Lest we forget that good producers are not in it for the money. Let’s face it: Cameron and Landau were not in it for the money. Most of the films in the PGA lineup (save one or two) were passion projects. This should maybe silence, once and for all, that the PGAs are about the money. Clearly they are not.
So now we’ve have had two 10 picture scenarios where The Hurt Locker has triumphed, The PGA and the Critics Choice. Up in the Air triumphed at the National Board of Review with ten. Avatar triumphed at the Globes with five.
Avatar can still win the Oscar, especially if the Oscars are to be the Biggest Reality Show on Television where the public gets a vote. If put to a public choice, we all know Avatar would prevail. For the critics, it’s The Hurt Locker all the way. But the grand upset at the PGAs shows that the film isn’t just popular with the critics.
Before Avatar won the Globes, The Hurt Locker was in the best position a contender can be in: the underdog.¬† At some point it dawned on me that it was the only one that had no stumbling blocks, except its box office. Up in the Air was the first frontrunner, and was, according to the NY Times’ Frank Rich, supposed to “strike a chord” with the American people in troubled times. But it felt like it never did strike that chord. It never rang that bell.¬† This was probably due to the timing of its expansion into more theaters, maybe even its release date. Up in the Air needed to be discovered first by audiences and then embraced by critics and bloggers — not the other way around. Then again, it’s doing pretty well considering all of that. Where it is falling short is at the box office. It’s doing respectable business, but it isn’t Juno.¬† Up in the Air was obliterated by Avatar, which kind of entered the race as the T-Rex and immediately felt like it was TOO BIG TO IGNORE. We still don’t know how this race is going to end up.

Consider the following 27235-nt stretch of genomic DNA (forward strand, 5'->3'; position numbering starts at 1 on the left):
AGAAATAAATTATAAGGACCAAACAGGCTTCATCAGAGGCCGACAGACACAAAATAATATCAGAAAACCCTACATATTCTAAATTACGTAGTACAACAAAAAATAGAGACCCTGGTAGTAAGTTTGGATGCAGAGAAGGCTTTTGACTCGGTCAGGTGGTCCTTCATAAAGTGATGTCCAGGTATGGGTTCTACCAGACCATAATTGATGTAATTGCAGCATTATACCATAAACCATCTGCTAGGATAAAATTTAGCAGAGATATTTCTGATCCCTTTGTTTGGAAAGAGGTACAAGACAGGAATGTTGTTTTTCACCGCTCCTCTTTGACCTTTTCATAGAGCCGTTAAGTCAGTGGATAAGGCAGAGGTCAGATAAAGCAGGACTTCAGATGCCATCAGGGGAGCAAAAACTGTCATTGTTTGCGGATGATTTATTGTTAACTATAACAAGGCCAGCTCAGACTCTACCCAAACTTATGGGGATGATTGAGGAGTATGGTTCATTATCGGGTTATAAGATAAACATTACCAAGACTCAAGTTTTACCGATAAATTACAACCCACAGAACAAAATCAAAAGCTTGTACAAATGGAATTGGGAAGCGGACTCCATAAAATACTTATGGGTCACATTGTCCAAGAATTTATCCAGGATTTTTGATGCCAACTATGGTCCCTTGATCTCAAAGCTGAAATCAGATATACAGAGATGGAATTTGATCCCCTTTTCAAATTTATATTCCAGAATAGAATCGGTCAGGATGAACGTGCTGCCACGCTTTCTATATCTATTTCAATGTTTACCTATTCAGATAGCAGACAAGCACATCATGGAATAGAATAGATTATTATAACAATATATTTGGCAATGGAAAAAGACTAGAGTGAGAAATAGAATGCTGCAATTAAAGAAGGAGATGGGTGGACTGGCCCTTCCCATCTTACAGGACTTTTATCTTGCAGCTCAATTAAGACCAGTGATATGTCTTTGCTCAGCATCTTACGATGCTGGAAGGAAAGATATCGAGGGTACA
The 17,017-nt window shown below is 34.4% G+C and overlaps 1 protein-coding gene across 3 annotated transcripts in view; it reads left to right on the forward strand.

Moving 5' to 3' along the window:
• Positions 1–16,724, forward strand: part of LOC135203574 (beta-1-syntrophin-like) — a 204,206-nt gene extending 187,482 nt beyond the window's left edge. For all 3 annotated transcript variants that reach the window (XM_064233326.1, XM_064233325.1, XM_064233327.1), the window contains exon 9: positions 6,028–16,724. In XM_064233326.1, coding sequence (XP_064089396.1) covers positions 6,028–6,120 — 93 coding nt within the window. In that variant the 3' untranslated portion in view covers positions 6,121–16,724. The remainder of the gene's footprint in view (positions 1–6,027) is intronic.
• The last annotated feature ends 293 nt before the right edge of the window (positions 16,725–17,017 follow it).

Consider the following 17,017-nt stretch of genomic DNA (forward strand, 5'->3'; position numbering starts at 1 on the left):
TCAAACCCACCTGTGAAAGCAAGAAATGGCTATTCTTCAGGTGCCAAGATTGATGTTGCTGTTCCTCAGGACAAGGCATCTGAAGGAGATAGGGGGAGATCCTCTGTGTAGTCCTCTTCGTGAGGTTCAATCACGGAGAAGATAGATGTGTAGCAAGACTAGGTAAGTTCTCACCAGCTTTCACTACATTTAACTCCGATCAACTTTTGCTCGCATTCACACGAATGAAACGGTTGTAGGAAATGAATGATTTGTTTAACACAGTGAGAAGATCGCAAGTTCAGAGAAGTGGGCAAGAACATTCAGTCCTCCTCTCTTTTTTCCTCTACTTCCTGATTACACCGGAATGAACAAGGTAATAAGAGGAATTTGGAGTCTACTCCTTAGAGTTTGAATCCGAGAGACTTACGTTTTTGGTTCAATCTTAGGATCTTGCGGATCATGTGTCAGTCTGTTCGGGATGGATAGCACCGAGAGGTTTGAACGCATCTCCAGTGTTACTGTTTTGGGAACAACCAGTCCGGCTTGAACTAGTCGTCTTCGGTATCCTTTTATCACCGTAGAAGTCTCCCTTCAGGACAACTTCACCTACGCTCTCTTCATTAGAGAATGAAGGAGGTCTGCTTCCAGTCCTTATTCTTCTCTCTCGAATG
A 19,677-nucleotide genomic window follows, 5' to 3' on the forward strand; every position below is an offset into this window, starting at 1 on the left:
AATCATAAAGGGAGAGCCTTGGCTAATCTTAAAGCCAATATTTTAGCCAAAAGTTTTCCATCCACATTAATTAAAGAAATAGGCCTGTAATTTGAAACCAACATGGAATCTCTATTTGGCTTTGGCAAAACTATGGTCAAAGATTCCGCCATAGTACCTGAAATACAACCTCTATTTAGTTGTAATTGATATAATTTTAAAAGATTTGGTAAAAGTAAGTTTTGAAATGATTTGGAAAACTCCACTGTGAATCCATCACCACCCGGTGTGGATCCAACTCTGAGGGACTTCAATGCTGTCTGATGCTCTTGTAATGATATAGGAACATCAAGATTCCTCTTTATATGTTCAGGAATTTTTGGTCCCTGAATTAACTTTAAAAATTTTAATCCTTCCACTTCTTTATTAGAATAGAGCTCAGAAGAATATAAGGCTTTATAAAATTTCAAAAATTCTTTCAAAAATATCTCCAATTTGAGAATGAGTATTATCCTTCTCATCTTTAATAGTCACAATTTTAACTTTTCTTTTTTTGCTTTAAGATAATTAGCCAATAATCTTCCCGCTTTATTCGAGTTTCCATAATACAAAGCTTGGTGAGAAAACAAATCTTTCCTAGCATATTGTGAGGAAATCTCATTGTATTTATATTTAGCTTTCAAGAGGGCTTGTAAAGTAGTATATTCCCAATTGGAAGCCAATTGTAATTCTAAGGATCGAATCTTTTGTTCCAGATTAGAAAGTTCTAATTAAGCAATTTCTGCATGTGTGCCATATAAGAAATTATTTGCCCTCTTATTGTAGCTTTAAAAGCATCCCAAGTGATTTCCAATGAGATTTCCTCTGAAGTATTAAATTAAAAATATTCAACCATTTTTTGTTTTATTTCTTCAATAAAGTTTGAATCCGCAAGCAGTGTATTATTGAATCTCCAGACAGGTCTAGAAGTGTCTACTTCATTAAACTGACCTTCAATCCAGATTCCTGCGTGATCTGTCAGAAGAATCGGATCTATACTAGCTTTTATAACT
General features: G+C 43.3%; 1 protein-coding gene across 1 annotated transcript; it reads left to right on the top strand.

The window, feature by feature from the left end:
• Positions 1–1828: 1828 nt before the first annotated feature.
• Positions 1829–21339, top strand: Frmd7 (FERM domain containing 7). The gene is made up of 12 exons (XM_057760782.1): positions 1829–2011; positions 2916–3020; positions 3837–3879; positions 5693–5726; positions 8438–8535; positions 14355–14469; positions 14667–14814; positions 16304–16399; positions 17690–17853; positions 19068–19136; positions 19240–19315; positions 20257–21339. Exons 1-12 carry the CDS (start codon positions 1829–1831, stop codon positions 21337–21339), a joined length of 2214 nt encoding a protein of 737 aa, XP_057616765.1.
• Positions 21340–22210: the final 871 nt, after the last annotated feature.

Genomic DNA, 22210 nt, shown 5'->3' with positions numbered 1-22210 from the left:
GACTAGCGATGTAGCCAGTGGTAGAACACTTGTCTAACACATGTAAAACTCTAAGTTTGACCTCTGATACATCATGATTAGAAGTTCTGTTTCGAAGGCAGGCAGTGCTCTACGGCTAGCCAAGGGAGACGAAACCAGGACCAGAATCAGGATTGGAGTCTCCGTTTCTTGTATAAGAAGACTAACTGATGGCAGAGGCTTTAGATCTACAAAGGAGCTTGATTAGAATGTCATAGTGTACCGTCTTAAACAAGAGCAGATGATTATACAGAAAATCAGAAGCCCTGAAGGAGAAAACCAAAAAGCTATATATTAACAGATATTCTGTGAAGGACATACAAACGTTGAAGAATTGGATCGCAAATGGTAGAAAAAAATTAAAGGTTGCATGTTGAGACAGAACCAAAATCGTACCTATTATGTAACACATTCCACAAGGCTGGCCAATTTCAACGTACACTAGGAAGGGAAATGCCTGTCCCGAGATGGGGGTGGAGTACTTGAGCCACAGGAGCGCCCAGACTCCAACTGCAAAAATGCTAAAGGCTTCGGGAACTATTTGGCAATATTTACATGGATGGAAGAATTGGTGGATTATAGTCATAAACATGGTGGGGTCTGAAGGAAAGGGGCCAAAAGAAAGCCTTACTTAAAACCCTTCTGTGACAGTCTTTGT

There is also the Bigelow factor. I read a NY Times Carpetbagger piece where Melena Ryzik had tracked down a professor who talked about voting and campaigning. He said that one has to have something unique about it in order to triumph over other equal projects. That uniqueness could be that it’s the only film to beat Titanic’s all time record. It could be the first film to win anything that was directed by a woman (Sofia Coppola and Jane Campion got sort of close, but were consoled with a screenplay prize). It could be the only movie that is a traditional Hollywood coming-of-middle-age.¬† It could be the only sci-fi Apartheid movie, the only animated Best Pic nominee, the only comedy, etc.
The Hurt Locker was not seen in theaters. Screwed over by a bad release date, coupled with the mossy coat of despair that “no one was going to see Iraq movies.” It never had a chance. But it’s on Pay-Per-View now and DVD. More people are seeing it. The film has the goods if you’re willing to look for them. More importantly, it has the necessary trifecta: good writing, good acting, good directing. It isn’t weak in any of these areas. That is really what is pushing it through.
Next stop, the DGAs on January 30.